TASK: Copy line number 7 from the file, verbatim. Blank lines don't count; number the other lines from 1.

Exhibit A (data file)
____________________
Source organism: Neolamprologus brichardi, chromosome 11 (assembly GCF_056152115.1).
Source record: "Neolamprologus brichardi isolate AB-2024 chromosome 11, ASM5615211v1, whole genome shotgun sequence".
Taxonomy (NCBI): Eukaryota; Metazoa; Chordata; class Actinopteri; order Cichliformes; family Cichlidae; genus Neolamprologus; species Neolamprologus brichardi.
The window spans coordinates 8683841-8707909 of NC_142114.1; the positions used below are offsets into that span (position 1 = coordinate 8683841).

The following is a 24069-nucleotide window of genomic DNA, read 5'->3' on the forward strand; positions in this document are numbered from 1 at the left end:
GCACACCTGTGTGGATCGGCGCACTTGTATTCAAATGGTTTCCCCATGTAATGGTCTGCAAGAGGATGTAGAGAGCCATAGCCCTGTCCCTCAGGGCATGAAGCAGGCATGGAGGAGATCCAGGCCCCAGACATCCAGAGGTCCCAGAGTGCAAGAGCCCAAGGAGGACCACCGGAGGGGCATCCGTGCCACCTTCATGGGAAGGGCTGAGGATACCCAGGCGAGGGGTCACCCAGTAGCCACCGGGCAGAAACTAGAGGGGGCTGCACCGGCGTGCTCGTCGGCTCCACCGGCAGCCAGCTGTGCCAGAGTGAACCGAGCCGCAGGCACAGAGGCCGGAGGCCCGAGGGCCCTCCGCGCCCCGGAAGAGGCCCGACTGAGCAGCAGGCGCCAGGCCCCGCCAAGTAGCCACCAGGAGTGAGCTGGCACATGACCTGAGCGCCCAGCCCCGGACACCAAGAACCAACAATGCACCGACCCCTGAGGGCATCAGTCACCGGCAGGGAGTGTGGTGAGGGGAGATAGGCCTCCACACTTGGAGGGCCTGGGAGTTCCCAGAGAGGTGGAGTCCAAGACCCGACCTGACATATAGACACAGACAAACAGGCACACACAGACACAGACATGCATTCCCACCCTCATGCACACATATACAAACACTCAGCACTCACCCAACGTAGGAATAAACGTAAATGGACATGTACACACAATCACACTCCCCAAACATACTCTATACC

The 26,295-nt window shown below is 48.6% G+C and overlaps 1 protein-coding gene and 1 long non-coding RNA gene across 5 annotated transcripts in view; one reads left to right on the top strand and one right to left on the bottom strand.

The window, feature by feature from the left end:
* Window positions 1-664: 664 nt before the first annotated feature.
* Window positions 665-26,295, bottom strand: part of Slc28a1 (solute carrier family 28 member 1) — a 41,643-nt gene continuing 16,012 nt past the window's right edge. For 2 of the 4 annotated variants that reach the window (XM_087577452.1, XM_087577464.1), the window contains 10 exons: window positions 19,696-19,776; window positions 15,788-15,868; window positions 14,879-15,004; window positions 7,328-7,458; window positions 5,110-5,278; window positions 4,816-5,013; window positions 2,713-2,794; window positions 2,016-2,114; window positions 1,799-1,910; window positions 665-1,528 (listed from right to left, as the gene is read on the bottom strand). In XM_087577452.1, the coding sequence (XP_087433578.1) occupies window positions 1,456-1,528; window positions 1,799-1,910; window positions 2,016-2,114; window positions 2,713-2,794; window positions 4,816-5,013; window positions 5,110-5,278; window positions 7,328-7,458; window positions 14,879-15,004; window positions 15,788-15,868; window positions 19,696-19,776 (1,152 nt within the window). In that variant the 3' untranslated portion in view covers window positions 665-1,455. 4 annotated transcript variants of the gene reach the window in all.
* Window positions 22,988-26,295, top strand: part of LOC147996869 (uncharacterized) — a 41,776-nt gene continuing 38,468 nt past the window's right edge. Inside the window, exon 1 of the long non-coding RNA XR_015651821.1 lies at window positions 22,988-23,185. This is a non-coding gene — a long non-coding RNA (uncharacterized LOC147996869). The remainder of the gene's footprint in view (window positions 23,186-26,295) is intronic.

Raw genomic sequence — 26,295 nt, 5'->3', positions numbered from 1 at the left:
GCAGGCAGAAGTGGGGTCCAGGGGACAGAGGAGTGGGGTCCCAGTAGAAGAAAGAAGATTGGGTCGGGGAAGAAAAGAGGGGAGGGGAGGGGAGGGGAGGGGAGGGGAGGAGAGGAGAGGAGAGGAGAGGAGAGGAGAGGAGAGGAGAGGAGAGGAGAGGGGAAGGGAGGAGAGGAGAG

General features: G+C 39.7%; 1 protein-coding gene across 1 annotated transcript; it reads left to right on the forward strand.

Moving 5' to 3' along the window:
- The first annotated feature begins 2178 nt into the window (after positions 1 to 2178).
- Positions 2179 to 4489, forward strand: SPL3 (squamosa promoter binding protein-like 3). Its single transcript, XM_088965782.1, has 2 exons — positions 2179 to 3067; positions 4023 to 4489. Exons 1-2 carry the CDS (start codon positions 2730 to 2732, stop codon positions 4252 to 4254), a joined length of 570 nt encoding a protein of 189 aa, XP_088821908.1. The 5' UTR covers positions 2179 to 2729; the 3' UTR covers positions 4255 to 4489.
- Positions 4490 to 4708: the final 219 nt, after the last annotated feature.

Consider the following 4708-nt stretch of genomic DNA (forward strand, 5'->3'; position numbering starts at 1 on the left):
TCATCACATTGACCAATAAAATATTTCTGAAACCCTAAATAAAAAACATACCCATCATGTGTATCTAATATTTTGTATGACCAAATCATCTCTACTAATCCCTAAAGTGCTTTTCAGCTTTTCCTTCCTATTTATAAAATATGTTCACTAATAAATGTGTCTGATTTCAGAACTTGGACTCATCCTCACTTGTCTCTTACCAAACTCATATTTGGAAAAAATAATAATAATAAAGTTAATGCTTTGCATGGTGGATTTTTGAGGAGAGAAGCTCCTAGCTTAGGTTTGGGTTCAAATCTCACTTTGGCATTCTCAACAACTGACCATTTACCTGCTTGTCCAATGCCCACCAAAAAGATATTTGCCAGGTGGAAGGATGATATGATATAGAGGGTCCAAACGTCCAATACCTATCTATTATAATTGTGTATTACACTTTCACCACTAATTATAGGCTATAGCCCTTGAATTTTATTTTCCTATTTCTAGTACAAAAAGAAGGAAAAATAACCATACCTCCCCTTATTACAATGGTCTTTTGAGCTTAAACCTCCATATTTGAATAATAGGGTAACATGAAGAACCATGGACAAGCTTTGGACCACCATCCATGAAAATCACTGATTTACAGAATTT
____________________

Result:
The 26,295-nt window shown below is 48.6% G+C and overlaps 1 protein-coding gene and 1 long non-coding RNA gene across 5 annotated transcripts in view; one reads left to right on the top strand and one right to left on the bottom strand.